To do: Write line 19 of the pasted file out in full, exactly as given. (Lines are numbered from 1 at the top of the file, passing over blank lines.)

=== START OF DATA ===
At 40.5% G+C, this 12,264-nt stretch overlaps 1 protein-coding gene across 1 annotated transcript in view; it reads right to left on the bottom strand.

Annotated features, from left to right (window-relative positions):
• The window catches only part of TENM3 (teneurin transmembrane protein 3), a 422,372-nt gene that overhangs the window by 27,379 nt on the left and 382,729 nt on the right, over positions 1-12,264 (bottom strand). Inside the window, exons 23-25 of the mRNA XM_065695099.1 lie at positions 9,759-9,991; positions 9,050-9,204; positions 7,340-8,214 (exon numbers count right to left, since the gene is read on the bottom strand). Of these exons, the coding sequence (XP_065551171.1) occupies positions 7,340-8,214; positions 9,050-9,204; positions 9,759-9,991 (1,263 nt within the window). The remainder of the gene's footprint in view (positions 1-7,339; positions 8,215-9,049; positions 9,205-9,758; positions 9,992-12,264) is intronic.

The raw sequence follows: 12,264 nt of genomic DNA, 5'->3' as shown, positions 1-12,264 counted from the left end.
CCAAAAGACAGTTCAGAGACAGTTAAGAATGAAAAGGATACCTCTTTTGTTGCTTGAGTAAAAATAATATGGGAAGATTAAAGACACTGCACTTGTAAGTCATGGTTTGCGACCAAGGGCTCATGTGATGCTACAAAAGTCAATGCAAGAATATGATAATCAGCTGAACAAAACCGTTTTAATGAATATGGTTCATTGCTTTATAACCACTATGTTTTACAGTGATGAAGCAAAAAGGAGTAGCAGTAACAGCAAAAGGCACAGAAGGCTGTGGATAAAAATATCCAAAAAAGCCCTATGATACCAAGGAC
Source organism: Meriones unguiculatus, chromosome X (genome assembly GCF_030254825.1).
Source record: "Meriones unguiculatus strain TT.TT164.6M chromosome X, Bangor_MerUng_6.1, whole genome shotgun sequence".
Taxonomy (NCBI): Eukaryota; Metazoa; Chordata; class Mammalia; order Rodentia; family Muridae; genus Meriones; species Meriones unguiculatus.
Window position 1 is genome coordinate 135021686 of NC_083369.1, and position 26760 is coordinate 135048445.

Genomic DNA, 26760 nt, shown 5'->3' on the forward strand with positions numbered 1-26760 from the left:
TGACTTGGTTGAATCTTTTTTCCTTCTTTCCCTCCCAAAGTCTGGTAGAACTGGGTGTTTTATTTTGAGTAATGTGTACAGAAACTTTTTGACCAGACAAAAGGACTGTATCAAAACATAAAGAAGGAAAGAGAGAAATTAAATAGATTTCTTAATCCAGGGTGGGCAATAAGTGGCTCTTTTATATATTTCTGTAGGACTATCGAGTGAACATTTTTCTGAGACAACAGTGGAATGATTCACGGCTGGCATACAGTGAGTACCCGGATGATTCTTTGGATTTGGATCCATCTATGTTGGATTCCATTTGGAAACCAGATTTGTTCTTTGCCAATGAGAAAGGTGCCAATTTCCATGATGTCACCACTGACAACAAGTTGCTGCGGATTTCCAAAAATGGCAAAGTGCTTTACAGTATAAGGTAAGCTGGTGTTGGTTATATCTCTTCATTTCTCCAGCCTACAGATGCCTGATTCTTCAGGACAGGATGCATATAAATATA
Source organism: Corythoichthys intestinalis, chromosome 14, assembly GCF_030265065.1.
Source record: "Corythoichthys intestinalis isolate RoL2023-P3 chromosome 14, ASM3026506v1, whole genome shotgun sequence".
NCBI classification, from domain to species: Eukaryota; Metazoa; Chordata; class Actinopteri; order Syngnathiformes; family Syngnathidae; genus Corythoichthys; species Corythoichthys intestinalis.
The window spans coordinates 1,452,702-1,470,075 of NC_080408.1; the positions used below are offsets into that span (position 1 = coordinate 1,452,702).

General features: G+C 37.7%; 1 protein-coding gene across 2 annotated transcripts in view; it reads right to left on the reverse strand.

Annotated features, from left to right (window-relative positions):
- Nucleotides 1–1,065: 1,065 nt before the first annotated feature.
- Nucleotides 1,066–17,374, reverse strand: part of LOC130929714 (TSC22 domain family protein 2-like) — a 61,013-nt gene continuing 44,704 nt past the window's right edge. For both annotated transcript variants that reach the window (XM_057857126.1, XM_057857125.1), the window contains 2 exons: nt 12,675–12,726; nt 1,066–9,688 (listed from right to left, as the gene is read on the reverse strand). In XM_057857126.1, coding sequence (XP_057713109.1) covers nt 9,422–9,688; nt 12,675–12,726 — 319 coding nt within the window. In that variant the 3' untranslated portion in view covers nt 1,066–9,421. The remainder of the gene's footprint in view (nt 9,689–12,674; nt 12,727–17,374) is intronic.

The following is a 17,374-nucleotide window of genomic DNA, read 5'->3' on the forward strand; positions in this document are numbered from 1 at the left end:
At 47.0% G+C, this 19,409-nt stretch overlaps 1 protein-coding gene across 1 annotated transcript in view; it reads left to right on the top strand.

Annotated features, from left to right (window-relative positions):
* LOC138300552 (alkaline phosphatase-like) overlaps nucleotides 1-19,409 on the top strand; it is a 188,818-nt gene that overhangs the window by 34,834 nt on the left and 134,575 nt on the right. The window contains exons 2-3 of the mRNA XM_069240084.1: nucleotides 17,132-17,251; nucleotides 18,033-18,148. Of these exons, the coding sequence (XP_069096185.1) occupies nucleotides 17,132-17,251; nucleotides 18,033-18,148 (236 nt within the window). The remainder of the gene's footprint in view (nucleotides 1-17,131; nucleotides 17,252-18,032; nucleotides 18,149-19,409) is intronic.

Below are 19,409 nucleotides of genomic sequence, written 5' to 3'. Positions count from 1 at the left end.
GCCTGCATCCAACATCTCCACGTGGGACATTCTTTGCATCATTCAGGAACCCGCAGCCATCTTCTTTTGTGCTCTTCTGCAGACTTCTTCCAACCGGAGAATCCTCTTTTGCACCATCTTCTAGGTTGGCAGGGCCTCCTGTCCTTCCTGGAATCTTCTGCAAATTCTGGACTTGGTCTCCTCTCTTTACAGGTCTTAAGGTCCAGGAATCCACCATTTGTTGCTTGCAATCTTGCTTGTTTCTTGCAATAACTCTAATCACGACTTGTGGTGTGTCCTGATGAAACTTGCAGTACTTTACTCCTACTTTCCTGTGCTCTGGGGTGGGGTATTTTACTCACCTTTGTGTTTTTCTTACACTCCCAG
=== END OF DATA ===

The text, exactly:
- Nucleotides 1,066–17,374, reverse strand: part of LOC130929714 (TSC22 domain family protein 2-like) — a 61,013-nt gene continuing 44,704 nt past the window's right edge. For both annotated transcript variants that reach the window (XM_057857126.1, XM_057857125.1), the window contains 2 exons: nt 12,675–12,726; nt 1,066–9,688 (listed from right to left, as the gene is read on the reverse strand). In XM_057857126.1, coding sequence (XP_057713109.1) covers nt 9,422–9,688; nt 12,675–12,726 — 319 coding nt within the window. In that variant the 3' untranslated portion in view covers nt 1,066–9,421. The remainder of the gene's footprint in view (nt 9,689–12,674; nt 12,727–17,374) is intronic.